Ankle weights can help or hurt, depending on how you use them. For example, they make lower-body exercises more challenging, but if your movements are too fast, they also increase the risk of injury -- a significant drawback. If your doctor approves incorporating ankle weights into your fitness program, work with a certified fitness instructor to design appropriate exercises that maximize the benefits of ankle weights and minimize the potential for serious injuries.
Increased Energy Expenditure
High-impact exercise is unsuitable for some people. For example, if you have joint problems, you might opt to walk because it results in about 30 percent of the leg shock you experience while running, according to the book, “Essentials of Exercise Physiology.” The downside of walking is it requires less energy, so its fitness benefits are less impressive. Walking burns fewer calories than running. One solution is to wear ankle weights while walking. This increases your energy expenditure without increasing the impact force on the lower-body joints.
On the other hand, brisk walking with ankle weights can cause injuries. The increased strain might strain connective tissue or muscles in your lower body, making injuries more likely, according to MayoClinic.com. For that reason, don’t wear ankle weights without first discussing your situation with your doctor. She might recommend, for example, walking for longer periods or at a brisker pace, rather than wearing ankle weights.
Ankle weights can make lower-body exercises more challenging, strengthening your muscles. For instance, doing hamstring curls while wearing ankle weights can develop your hamstring muscles, according to physical therapist Scott Jurek, as quoted in a March 2007 article in “Runner’s World” magazine. A hamstring curl involves holding the back of a chair for balance while alternating lifting your heels behind you. The advantage of ankle weights is that they allow you to do weight-lifting exercises with a full range of leg motion rather than limiting your movements to a single plane, as resistance machines do, according to Jurek.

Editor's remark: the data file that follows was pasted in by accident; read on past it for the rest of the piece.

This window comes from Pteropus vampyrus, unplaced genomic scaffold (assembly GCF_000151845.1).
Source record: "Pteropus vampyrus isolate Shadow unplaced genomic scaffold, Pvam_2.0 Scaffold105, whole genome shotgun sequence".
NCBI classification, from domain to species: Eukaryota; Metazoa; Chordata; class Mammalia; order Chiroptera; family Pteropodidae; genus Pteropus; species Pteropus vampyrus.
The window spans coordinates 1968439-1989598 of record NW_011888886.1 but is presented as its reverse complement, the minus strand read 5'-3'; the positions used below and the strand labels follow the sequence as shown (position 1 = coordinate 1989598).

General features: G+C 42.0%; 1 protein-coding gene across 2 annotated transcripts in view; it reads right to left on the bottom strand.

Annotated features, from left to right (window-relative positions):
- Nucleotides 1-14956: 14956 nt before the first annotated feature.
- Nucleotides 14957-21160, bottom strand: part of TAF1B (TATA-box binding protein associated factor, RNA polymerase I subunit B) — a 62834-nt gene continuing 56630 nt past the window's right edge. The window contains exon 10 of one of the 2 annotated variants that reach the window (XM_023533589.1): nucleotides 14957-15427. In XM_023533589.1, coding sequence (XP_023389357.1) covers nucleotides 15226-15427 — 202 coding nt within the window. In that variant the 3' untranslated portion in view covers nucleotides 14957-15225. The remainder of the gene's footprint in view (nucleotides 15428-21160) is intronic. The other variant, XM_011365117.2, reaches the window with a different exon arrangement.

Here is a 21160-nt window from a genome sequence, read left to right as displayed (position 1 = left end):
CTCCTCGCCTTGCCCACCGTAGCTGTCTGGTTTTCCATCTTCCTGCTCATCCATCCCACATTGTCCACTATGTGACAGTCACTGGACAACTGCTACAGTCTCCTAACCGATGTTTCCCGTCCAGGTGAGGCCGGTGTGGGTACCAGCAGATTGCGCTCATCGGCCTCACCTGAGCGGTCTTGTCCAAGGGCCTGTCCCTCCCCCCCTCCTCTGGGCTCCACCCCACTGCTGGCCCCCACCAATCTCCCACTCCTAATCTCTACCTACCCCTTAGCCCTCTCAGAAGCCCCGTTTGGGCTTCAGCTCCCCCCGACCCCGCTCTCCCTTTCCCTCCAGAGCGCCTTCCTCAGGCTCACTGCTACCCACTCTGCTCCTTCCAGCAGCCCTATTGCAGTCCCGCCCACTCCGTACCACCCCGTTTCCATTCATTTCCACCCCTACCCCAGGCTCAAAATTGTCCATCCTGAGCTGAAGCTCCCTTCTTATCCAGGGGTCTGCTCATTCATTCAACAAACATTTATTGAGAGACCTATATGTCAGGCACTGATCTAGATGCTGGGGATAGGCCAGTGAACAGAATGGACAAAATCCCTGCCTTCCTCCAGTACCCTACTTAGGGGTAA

Martial artists sometimes use ankle weights to develop kicking strength. While wearing the weights, it’s vital to kick at three-quarter speed or less, focusing on form rather than power. Otherwise, the weights will inhibit your training and possibly cause joint or connective tissue injuries, according to the book, “Achieving Kicking Excellence: Hook Kick,” by Shawn Kovacich.
Stan Mack is a business writer specializing in finance, business ethics and human resources. His work has appeared in the online editions of the "Houston Chronicle" and "USA Today," among other outlets. Mack studied philosophy and economics at the University of Memphis.